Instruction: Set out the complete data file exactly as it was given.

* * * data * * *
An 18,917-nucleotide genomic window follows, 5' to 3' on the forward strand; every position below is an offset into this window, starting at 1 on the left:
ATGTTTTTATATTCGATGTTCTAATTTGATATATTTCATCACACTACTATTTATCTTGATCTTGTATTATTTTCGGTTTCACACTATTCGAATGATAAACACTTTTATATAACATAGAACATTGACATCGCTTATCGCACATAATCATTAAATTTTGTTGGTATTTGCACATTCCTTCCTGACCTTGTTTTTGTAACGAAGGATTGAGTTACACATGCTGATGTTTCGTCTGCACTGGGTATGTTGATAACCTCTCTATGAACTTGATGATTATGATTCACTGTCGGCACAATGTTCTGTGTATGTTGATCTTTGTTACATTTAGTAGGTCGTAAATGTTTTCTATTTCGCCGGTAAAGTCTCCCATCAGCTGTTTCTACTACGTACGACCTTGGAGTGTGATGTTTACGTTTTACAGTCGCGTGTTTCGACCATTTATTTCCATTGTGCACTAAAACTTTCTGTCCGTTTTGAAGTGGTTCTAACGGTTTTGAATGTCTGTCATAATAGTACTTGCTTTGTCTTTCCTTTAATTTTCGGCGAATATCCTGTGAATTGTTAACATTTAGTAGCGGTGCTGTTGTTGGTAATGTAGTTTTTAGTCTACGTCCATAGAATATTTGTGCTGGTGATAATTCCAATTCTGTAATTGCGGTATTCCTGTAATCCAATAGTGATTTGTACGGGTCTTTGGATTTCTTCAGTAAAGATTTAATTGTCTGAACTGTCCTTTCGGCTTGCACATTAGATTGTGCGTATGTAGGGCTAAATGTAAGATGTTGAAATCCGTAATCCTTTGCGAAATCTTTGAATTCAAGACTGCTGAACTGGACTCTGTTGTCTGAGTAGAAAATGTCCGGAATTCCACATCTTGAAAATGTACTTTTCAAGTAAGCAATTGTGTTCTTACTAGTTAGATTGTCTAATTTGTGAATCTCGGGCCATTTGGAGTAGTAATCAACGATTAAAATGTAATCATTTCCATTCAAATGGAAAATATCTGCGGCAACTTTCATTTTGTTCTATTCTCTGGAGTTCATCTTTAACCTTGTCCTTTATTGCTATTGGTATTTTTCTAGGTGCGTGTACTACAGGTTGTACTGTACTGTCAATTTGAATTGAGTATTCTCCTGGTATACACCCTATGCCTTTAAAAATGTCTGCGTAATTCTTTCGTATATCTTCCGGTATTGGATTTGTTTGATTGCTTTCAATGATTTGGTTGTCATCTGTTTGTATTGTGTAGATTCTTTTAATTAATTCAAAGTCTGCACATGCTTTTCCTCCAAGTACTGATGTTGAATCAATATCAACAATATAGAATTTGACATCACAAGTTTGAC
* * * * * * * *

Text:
An 18,917-nucleotide genomic window follows, 5' to 3' on the forward strand; every position below is an offset into this window, starting at 1 on the left:
ATGTTTTTATATTCGATGTTCTAATTTGATATATTTCATCACACTACTATTTATCTTGATCTTGTATTATTTTCGGTTTCACACTATTCGAATGATAAACACTTTTATATAACATAGAACATTGACATCGCTTATCGCACATAATCATTAAATTTTGTTGGTATTTGCACATTCCTTCCTGACCTTGTTTTTGTAACGAAGGATTGAGTTACACATGCTGATGTTTCGTCTGCACTGGGTATGTTGATAACCTCTCTATGAACTTGATGATTATGATTCACTGTCGGCACAATGTTCTGTGTATGTTGATCTTTGTTACATTTAGTAGGTCGTAAATGTTTTCTATTTCGCCGGTAAAGTCTCCCATCAGCTGTTTCTACTACGTACGACCTTGGAGTGTGATGTTTACGTTTTACAGTCGCGTGTTTCGACCATTTATTTCCATTGTGCACTAAAACTTTCTGTCCGTTTTGAAGTGGTTCTAACGGTTTTGAATGTCTGTCATAATAGTACTTGCTTTGTCTTTCCTTTAATTTTCGGCGAATATCCTGTGAATTGTTAACATTTAGTAGCGGTGCTGTTGTTGGTAATGTAGTTTTTAGTCTACGTCCATAGAATATTTGTGCTGGTGATAATTCCAATTCTGTAATTGCGGTATTCCTGTAATCCAATAGTGATTTGTACGGGTCTTTGGATTTCTTCAGTAAAGATTTAATTGTCTGAACTGTCCTTTCGGCTTGCACATTAGATTGTGCGTATGTAGGGCTAAATGTAAGATGTTGAAATCCGTAATCCTTTGCGAAATCTTTGAATTCAAGACTGCTGAACTGGACTCTGTTGTCTGAGTAGAAAATGTCCGGAATTCCACATCTTGAAAATGTACTTTTCAAGTAAGCAATTGTGTTCTTACTAGTTAGATTGTCTAATTTGTGAATCTCGGGCCATTTGGAGTAGTAATCAACGATTAAAATGTAATCATTTCCATTCAAATGGAAAATATCTGCGGCAACTTTCATTTTGTTCTATTCTCTGGAGTTCATCTTTAACCTTGTCCTTTATTGCTATTGGTATTTTTCTAGGTGCGTGTACTACAGGTTGTACTGTACTGTCAATTTGAATTGAGTATTCTCCTGGTATACACCCTATGCCTTTAAAAATGTCTGCGTAATTCTTTCGTATATCTTCCGGTATTGGATTTGTTTGATTGCTTTCAATGATTTGGTTGTCATCTGTTTGTATTGTGTAGATTCTTTTAATTAATTCAAAGTCTGCACATGCTTTTCCTCCAAGTACTGATGTTGAATCAATATCAACAATATAGAATTTGACATCACAAGTTTGAC